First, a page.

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Monday, April 15, 2019, 10:10
New species may shake mankind's family tree
By David Ho and Cornelia Zou in Hong Kong
Monday, April 15, 2019, 10:10 By David Ho and Cornelia Zou in Hong Kong

A handout image made available by Florent Detroit and taken on March 15, 2019, compares the fossil teeth of the newly discovered species Homo Luzonesis (left) and that of the Homo Erectus (center) and the Homo Sapiens unearthed during the excavation in the Callao Cave, in the north of Luzon Island, in northern Philippines, where an international multidisciplinary team discovered a new hominin species, Homo Luzonensis. (FLORENT DETROIT / AFP)

The determination of a new species and possibly one of our ancestors is raising questions about existing theories of evolution and the nature of the human tree.

An international research team determined that seven teeth and six bones found in limestone caves in the Philippines belonged to two adults and one child of a new ancient species.

It is particularly exciting because nearly every new species announced in the past 15 years has indicated that either there were many more species than just Homo sapiens during the Late Pleistocene, or that we have been underestimating just how morphologically variable currently accepted species are.

Shara E. Bailey, Associate professor and associate chair of the Department of Anthropology, New York University

The newly discovered Homo luzonensis species has been named after Luzon, the largest and most populous island of the Philippines, where the fossils were discovered in 2007, 2011 and 2015. According to a paper published in the journal Nature, the Homo luzonensis fossils are estimated to be around 67,000 years old.

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"It's probably the biggest discovery in a while and adds new elements to theories of human dispersal," Patrick Roberts, group leader of the stable isotope laboratory in the Department of Archaeology at the Max Planck Institute for the Science of Human History in Germany, told China Daily.

"This finding is significant because it provides more evidence for the complexity of human evolution in East Asia," said Shara E. Bailey, an associate professor and associate chair of the Department of Anthropology at New York University.

"It is particularly exciting because nearly every new species announced in the past 15 years has indicated that either there were many more species than just Homo sapiens during the Late Pleistocene, or that we have been underestimating just how morphologically variable currently accepted species are."

Homo luzonensis was likely between 3 and 4 feet tall, as indicated by the size of its small jaw and teeth.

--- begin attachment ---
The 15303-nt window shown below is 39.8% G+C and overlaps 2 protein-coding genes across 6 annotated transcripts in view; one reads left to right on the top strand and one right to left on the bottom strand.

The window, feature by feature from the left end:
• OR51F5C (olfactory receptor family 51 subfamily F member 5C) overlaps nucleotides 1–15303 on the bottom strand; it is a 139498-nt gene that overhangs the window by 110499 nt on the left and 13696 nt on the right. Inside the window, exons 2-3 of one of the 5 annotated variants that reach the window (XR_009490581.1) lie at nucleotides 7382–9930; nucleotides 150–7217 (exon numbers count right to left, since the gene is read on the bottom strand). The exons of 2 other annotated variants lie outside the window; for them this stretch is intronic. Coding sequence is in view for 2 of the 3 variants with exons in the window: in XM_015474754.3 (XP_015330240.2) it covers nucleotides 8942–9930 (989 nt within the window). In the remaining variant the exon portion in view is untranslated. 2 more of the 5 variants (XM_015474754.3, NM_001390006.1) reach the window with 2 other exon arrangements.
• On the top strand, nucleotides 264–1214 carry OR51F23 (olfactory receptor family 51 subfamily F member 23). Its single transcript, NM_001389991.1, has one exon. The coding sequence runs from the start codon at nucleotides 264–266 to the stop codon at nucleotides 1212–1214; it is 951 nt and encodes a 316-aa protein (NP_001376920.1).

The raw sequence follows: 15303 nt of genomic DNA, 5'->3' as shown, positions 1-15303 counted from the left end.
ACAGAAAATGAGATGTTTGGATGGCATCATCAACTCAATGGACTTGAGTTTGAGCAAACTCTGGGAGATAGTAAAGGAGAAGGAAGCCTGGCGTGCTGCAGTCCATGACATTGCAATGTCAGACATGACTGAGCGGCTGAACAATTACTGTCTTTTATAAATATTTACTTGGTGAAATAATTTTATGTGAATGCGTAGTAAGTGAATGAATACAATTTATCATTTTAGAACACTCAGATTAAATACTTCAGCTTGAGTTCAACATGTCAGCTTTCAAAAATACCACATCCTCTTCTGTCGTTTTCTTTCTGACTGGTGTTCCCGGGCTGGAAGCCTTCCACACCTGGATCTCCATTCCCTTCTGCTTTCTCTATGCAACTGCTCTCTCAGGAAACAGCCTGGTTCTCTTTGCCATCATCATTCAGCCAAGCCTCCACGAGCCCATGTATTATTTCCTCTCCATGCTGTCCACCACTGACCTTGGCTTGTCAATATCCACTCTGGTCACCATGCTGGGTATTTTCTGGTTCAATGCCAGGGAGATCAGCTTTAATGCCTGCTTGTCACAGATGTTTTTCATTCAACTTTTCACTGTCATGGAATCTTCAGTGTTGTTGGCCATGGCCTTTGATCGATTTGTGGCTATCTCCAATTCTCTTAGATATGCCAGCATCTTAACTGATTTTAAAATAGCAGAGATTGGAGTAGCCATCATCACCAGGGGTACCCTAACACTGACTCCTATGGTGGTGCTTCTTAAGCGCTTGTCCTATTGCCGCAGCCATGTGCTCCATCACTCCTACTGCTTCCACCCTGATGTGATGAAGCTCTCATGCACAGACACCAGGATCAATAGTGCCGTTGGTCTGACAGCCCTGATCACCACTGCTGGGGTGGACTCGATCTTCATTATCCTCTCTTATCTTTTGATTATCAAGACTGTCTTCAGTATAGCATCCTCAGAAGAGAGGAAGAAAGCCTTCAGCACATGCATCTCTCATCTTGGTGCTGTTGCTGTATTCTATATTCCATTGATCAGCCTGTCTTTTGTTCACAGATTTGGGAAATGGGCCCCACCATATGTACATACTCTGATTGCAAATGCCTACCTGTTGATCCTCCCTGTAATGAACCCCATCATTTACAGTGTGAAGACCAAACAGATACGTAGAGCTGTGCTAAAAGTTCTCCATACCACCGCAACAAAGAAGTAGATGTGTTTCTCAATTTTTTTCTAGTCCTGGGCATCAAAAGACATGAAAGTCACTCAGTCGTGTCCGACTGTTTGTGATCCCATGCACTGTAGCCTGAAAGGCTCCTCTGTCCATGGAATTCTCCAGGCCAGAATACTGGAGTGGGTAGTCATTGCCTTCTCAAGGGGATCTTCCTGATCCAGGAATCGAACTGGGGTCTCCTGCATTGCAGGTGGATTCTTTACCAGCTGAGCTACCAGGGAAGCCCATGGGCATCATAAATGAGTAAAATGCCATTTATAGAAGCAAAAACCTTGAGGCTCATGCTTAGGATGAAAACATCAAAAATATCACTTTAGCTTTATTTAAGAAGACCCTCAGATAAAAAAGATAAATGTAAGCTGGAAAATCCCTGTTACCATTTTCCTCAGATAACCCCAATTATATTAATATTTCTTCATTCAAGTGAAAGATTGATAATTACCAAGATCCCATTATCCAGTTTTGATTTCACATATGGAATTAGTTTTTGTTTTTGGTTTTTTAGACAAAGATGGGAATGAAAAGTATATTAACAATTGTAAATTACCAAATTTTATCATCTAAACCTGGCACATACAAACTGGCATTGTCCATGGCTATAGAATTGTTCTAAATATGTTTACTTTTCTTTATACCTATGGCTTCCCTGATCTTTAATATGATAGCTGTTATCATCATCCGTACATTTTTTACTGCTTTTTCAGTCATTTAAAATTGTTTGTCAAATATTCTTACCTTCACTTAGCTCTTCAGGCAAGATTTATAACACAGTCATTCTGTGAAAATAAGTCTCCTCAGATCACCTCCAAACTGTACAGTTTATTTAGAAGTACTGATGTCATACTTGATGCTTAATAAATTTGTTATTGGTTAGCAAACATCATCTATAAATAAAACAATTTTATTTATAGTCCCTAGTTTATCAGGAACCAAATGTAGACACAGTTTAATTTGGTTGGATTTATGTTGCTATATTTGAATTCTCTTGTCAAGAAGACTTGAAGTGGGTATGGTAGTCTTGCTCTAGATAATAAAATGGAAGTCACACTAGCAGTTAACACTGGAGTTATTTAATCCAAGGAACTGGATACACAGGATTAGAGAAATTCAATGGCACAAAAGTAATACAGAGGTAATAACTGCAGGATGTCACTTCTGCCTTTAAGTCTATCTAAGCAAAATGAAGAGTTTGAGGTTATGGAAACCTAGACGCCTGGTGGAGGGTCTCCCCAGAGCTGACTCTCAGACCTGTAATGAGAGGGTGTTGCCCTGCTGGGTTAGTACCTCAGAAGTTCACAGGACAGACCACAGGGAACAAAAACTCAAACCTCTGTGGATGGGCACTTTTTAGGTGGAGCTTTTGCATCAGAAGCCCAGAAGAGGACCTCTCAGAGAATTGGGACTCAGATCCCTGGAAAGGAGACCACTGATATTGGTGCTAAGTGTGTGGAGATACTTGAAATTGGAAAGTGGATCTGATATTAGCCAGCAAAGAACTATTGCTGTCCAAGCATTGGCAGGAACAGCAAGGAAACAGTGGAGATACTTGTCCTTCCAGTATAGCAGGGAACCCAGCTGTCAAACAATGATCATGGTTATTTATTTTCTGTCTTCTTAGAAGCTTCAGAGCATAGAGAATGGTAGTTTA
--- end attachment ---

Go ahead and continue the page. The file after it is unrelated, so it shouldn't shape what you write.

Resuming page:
Since the size of teeth is thought to be indicative of body size, it is possible that Homo luzonensis might even be smaller than Homo floresiensis, a short species also from Asia. The two, however, are not necessarily related.

Homo luzonensis is thought to have walked upright and used stone tools. It had feet shaped in a way that made climbing easier, and a distinct anatomy different from modern humans. Roberts noted that features like the curved finger and toe bones hint that climbing may have been an important aspect of Homo luzonensis' survival on a tropical island, which gives insight to both the environment of the time and adds to the possibility that this is its own unique species.

The digits may have been like those of Australopithecus, ancient primates that populated the Earth millions of years before Homo erectus left Africa.

"The family tree is now more complicated. So they were hominids that were able to successfully reach the island, adapt and change their physicality," said Armand Salvador Mijares, a Filipino archaeologist who led the expeditions that discovered Homo luzonensis, at a news conference announcing the findings.

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"But there might have been a time where their physicality could no longer be sustained."

This undated photo shows the fossilized teeth of the newly discovered species Homo luzonensis. (FLORENT DETROIT / AFP)

Mijares was also adamant that Homo luzonensis was not our ancestor, based on its three rooted molars. He also believes that it originally came from Africa.

Yet, the possibility of Homo luzonensis being an environmentally determined ancestor of Homo erectus, or that its genes still exist in our gene pool, cannot be completely ruled out.

For many years, a leading theory of evolution was centered on the idea that an early species called Homo erectus (the possible ancestors of modern humans, Homo sapiens), started emerging from Africa between 2 to 1.5 million years ago. Another school of thought puts the arrival of Homo sapiens in Asia between 50,000 to 70,000 years ago.

"When Homo sapiens dispersed from Africa 70,000 to 100,000 years ago, they replaced or interbred with already existing archaic groups. They (Homo sapiens) may not have reached the islands, however, until much later, meaning that archaic groups could have survived longer," Bailey said.

Island populations of the past were certainly more isolated than those on the mainland. "That means there is a higher likelihood of unusual morphologies appearing and being maintained in high frequency," said Bailey. "If Southeast Asia served as a type of refuge from incoming Homo sapiens, we may find even more evidence of unusual hominid morphotypes."

The genetic makeup of modern humans is quite diverse and the family tree is increasingly messy. "The lines connecting the dots for our dispersals within and beyond Africa and our evolutionary journey are incredibly patchy," said Roberts.

The authors are freelance journalists for China Daily.

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